Child Abuse

Many people will define child abuse with the use of the visible physical abuse. However, there is more than the physical bruises and the broken arms. There is the emotional trauma caused by neglect and emotional abuse. It is the role of the community as a whole to see to it that all cases of child abuse are reported and addressed properly. The earlier an abused child gets help, the greater chances they have to attain normalcy in their lives and moving on. It is therefore for parents, guardians and teachers to learn about signs of child abuse. This way, they will be able to help children and make a difference in their lives. Unfortunately, most of the cases of child abuse being reported today are perpetuated by the same people that are trusted to be taking care of children. Parents, teachers, guardians and religious leaders have been implicated in many ways. We have reached to this position because we hold different myths about child abuse.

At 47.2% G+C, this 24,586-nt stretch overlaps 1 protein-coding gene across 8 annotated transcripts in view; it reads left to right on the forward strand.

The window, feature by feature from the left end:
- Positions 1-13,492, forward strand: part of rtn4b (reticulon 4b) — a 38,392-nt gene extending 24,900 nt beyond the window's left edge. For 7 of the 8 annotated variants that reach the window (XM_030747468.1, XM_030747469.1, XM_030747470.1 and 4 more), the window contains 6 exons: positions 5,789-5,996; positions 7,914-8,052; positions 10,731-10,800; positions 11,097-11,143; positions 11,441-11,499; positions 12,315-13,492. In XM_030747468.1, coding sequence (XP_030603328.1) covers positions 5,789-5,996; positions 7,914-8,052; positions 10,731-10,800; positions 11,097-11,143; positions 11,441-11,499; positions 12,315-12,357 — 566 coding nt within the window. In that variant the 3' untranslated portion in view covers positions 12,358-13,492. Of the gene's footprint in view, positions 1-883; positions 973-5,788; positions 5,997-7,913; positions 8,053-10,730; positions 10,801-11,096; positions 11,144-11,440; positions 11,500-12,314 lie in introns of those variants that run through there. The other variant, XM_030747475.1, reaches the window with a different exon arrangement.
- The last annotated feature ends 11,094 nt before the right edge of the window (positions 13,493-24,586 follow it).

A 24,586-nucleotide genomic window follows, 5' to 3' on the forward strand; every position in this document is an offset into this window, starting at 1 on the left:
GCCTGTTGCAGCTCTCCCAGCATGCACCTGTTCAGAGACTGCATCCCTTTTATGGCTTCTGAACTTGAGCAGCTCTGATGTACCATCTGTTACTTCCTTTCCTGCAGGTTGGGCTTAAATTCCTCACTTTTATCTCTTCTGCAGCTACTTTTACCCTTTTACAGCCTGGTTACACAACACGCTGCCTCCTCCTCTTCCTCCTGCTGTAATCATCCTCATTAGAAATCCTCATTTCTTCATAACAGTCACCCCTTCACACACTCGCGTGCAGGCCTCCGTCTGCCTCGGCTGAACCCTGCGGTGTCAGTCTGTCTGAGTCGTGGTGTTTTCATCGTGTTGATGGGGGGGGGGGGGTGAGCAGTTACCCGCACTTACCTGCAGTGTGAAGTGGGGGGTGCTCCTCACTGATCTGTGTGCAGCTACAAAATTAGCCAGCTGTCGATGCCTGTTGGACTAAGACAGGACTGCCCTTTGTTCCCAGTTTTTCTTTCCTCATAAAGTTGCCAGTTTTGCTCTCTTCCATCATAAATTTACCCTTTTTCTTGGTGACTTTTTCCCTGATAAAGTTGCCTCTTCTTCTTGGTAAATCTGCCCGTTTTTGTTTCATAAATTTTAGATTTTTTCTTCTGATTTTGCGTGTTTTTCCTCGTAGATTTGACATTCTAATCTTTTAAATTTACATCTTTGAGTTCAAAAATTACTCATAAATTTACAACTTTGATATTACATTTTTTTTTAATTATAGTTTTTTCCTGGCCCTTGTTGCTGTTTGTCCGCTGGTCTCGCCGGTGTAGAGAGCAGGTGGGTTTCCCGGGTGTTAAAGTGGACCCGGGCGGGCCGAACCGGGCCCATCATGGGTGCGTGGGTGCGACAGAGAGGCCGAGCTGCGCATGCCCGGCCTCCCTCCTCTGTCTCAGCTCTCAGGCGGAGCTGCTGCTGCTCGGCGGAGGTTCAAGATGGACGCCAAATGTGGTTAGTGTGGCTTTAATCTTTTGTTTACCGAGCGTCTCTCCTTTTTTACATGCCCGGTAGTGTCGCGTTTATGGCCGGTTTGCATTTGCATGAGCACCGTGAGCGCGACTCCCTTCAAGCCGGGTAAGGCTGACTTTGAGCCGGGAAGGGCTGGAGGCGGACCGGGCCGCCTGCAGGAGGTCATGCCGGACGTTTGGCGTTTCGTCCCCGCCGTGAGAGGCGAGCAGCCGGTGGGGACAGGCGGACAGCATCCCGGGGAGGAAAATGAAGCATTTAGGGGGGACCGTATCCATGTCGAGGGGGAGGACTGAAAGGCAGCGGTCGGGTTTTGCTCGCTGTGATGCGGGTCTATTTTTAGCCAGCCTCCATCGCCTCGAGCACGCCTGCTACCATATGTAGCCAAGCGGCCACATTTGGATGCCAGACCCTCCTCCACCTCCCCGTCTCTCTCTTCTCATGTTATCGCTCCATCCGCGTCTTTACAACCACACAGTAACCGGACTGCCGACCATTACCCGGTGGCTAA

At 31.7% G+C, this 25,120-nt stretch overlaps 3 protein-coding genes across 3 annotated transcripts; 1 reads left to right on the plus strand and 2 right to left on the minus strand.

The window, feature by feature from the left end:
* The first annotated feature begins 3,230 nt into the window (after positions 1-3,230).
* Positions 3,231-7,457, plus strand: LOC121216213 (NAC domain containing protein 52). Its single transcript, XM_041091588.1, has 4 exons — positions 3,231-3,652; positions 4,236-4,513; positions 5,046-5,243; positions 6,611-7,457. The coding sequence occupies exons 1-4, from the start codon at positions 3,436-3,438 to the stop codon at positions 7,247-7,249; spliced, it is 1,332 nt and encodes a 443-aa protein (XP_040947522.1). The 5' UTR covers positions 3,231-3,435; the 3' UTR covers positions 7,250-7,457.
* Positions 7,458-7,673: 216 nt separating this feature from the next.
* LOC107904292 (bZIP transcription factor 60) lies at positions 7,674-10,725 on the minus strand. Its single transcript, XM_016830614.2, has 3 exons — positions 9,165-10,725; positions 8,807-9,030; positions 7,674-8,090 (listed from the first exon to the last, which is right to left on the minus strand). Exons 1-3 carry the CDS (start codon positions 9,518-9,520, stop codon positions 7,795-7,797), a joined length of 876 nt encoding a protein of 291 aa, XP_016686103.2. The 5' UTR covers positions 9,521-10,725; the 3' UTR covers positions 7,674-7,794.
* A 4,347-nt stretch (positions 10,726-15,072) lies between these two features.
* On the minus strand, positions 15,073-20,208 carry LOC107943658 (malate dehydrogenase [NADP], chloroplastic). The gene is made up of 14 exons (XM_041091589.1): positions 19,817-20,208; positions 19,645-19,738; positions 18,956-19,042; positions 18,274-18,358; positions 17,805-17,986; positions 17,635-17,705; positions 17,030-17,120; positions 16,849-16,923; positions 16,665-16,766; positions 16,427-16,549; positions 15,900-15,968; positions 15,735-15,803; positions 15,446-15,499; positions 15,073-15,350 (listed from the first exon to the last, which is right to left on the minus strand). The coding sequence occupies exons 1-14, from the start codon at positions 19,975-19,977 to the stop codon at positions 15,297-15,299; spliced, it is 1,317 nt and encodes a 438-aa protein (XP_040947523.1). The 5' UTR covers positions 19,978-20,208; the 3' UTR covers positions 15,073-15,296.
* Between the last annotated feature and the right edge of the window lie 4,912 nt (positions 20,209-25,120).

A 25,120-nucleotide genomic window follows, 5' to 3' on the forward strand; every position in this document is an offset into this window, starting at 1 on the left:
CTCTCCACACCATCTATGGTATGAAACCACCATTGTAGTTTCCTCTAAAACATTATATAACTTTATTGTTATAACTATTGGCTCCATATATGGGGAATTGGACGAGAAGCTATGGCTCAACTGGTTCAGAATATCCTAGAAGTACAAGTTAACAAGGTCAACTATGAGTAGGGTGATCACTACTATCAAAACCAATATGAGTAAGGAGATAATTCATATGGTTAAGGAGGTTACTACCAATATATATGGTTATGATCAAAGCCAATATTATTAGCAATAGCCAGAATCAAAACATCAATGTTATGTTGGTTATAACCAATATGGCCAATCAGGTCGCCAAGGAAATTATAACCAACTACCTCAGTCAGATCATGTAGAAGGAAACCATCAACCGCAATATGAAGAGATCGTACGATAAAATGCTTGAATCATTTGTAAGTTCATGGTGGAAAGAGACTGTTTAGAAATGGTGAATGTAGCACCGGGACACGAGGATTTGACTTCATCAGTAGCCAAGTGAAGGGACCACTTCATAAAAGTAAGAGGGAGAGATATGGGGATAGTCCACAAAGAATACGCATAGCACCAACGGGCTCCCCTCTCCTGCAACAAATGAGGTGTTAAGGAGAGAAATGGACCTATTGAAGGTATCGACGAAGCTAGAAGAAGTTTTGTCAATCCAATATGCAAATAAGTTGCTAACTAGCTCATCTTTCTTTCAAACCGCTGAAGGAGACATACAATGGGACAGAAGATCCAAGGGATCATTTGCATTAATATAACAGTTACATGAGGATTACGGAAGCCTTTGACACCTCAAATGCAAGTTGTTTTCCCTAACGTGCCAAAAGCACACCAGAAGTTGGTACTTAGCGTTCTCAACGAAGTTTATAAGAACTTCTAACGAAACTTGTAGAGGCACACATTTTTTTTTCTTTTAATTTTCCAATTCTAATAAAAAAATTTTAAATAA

Myths of Child Abuse

The prevailing myth which is a misleading fallacy is that children are only abused if it is physical. We forget that emotional abuse and child neglect will have adverse and, even more, damaging impact on the child. Others believe that only the bad people can abuse children. We have overprotected the children from bad people but have left them in the hand of parents and guardians that are real monsters. Most parents that were abused when young could be abusing their children from time to time. This is not because they have the intention to abuse but because they know of no other way of parenting. Another myth is that abuse cannot happen in rich and what are termed as the good families. The truth is that most of these families will look good on the outside but are hiding a lot in the inside. Again it is wrong thinking to believe that most children abusers are strangers.

Effects of Child Abuse

Any child abuse will have a scar on the life of the child. Physical scars will be visible, but emotional scars may have the most damaging effect. Most of the children that have been abused will have trust issues and will find it difficult to build relationships. This is especially if the people have abused them that they trusted or relied on for security and support. Such children will also develop the feeling of being worth less. This may affect them even in their adult life. They will be reluctant to reach for what is best for them because they feel that they are not good enough for it.

 
 

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